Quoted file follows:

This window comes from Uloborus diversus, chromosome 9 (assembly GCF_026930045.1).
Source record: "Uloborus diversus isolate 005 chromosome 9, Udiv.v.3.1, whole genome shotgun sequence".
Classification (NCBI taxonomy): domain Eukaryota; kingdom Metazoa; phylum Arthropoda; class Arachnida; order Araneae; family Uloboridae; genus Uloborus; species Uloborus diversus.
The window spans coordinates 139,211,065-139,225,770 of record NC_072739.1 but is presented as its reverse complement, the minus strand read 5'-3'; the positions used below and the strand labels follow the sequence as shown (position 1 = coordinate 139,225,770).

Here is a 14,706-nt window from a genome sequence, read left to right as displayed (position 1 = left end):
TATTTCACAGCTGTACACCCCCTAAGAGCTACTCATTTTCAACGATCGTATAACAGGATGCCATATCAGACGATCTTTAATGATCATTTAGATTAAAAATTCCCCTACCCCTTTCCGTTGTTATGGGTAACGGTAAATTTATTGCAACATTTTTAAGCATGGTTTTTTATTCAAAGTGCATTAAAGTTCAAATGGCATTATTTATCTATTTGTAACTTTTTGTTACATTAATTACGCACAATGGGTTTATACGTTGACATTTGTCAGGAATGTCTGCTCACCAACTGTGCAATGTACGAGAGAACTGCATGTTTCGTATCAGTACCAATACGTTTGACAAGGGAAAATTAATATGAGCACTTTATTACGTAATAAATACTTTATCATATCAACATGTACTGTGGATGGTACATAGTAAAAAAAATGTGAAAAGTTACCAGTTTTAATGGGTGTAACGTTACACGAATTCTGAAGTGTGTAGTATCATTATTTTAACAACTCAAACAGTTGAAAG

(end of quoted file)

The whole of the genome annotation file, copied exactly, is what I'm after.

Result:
This window comes from Uloborus diversus, chromosome 9 (assembly GCF_026930045.1).
Source record: "Uloborus diversus isolate 005 chromosome 9, Udiv.v.3.1, whole genome shotgun sequence".
Classification (NCBI taxonomy): domain Eukaryota; kingdom Metazoa; phylum Arthropoda; class Arachnida; order Araneae; family Uloboridae; genus Uloborus; species Uloborus diversus.
The window spans coordinates 139,211,065-139,225,770 of record NC_072739.1 but is presented as its reverse complement, the minus strand read 5'-3'; the positions used below and the strand labels follow the sequence as shown (position 1 = coordinate 139,225,770).

Here is a 14,706-nt window from a genome sequence, read left to right as displayed (position 1 = left end):
TATTTCACAGCTGTACACCCCCTAAGAGCTACTCATTTTCAACGATCGTATAACAGGATGCCATATCAGACGATCTTTAATGATCATTTAGATTAAAAATTCCCCTACCCCTTTCCGTTGTTATGGGTAACGGTAAATTTATTGCAACATTTTTAAGCATGGTTTTTTATTCAAAGTGCATTAAAGTTCAAATGGCATTATTTATCTATTTGTAACTTTTTGTTACATTAATTACGCACAATGGGTTTATACGTTGACATTTGTCAGGAATGTCTGCTCACCAACTGTGCAATGTACGAGAGAACTGCATGTTTCGTATCAGTACCAATACGTTTGACAAGGGAAAATTAATATGAGCACTTTATTACGTAATAAATACTTTATCATATCAACATGTACTGTGGATGGTACATAGTAAAAAAAATGTGAAAAGTTACCAGTTTTAATGGGTGTAACGTTACACGAATTCTGAAGTGTGTAGTATCATTATTTTAACAACTCAAACAGTTGAAAG